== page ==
This paper concerns the sociotechnical relations between mobile ICT networks and ‘media publics’, using a term to describe collaborative practices emerging around the production, consumption, and distribution of digitally networked media. It advocates a ‘network media theory’ that explores how emergent media practices are alternatively constrained or enabled by telecommunications design.
Where the network as a cultural trope is prevalent in critical theory, the technical design characteristics of network media (architecture, topology, protocols and standards) are frequently ‘black-boxed’ in favour of overarching discussions of an immaterial ‘network culture’ as it relates to issues of governance, subjectivity and political economy. By eliding a deep consideration of the material substrate of the network and subsequently the many ways in which media publics are generated in diverse relations between human and non-human actors, contemporary theory has failed to explore the complex ecologies of sociotechnical networks. Instead, in the literature of ‘media 2.0’ we continually encounter causal models of analysis that all too easily equate centralised systems with broadcast cultures and decentralised networks with democratic media practices, failing to attend to the many nuanced ways in which network media constrains and enables the formation of media publics.
This argument is illustrated with a discussion of recent prototypes for episodic networks*. Superficially these networks represent an ideal platform for the kinds of user-generated practices associated with optimistic accounts of new media. However, through an analysis of the network protocol, this paper will explore how social aggregation techniques immanent to the network leverage normative models of media consumption and distribution whilst discouraging others.
This study demonstrates the need for appropriate frameworks and methods for research into network media. While a number of theoretical approaches from technology studies are useful for the formation of a network media theory, this paper will in conclusion consider ‘tactical media’ as one suitable method. Continuing the study of episodic networks, it will outline two recent tactical media art projects Undersound and UmbrellaNet that utilise an episodic network structure, and explore their role as critical tools for engaging with network media.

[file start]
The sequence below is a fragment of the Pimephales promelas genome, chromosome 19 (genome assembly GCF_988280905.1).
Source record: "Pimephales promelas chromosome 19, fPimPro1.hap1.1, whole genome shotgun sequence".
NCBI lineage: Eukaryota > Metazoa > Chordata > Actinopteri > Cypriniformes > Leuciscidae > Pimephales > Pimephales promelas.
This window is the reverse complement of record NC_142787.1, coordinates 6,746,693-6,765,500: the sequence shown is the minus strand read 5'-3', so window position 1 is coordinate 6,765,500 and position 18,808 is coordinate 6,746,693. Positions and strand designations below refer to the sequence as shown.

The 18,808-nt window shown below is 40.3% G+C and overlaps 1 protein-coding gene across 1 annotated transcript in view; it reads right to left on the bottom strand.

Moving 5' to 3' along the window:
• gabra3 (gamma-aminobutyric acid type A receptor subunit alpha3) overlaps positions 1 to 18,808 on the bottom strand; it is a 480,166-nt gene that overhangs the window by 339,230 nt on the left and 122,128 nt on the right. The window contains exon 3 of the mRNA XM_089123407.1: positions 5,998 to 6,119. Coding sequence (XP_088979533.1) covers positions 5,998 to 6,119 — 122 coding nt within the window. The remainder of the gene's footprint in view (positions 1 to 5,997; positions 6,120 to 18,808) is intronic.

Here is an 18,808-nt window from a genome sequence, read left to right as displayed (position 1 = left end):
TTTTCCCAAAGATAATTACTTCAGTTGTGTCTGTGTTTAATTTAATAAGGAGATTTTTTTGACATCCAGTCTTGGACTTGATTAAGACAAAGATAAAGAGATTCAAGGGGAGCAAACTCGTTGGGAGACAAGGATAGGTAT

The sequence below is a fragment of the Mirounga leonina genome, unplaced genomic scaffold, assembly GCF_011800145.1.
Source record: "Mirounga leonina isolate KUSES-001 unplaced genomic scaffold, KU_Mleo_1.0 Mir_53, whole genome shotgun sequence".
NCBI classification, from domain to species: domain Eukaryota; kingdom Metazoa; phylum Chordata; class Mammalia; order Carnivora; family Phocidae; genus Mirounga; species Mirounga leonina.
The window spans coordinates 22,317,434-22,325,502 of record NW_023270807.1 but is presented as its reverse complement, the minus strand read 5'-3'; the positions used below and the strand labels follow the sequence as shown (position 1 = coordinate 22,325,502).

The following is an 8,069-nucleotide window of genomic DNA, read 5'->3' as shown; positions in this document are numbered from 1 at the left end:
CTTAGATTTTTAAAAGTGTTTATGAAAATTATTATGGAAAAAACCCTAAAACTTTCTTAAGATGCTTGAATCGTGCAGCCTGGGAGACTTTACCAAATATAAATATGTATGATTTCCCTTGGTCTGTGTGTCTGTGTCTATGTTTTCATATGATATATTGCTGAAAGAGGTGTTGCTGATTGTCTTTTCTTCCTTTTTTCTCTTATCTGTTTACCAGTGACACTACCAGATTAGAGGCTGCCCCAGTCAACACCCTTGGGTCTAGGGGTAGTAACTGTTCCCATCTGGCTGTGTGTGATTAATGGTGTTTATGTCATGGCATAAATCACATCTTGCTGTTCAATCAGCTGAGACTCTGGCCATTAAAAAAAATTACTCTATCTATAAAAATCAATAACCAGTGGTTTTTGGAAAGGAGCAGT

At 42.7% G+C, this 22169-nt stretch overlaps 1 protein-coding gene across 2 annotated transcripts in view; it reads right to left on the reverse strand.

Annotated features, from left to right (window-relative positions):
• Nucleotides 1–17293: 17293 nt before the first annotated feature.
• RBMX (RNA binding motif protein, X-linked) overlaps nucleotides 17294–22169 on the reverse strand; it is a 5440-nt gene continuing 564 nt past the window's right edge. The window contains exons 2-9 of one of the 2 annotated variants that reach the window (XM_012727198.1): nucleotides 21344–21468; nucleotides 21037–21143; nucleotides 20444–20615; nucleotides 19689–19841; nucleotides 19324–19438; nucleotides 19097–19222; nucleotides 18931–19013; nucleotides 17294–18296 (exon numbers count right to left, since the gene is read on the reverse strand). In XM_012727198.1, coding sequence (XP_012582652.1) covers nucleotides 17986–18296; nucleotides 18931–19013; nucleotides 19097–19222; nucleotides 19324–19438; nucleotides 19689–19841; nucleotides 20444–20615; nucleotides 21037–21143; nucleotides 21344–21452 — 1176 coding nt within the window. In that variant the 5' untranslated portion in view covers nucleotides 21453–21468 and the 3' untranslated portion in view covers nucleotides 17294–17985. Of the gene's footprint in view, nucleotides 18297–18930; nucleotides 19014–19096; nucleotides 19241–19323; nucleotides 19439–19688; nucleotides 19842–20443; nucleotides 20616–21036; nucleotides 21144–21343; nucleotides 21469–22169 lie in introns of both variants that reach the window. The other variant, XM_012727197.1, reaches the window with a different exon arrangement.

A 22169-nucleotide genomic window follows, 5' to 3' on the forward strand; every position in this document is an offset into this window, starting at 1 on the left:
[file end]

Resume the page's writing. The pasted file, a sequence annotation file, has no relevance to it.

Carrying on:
*episodic networks are a form of mobile ad hoc network which, rather than using a stable form of infrastructure, routes data packets through pair-wise connectivity between mobile devices. Data is transferred opportunistically by everyday proximity between humans carrying mobile devices i.e. commuters on public transport, without the aid of a centralised relay structure.
- Rachel O’Dwyer. I’m the founder and Editor in Chief of Interference a Journal of Audio Culture, Co-organiser of the Dublin Art and Technology Assocation Data 2.0 www.data.ie. A Lecturer in Interactive Digital Media in Trinity College Dublin and a researcher in the Department of Engineering in Trinity College Dublin. My research explores the political economy of mobile networks and is funded by the Irish Research Council for Science Engineering and Technology. My research interests include sound studies, network culture, software studies, autonmist marxism, mobile and wireless networks, spectrum policy, political economy of communications, art and technology, free culture and open source and tactical media. interferencejournal.org data.ie
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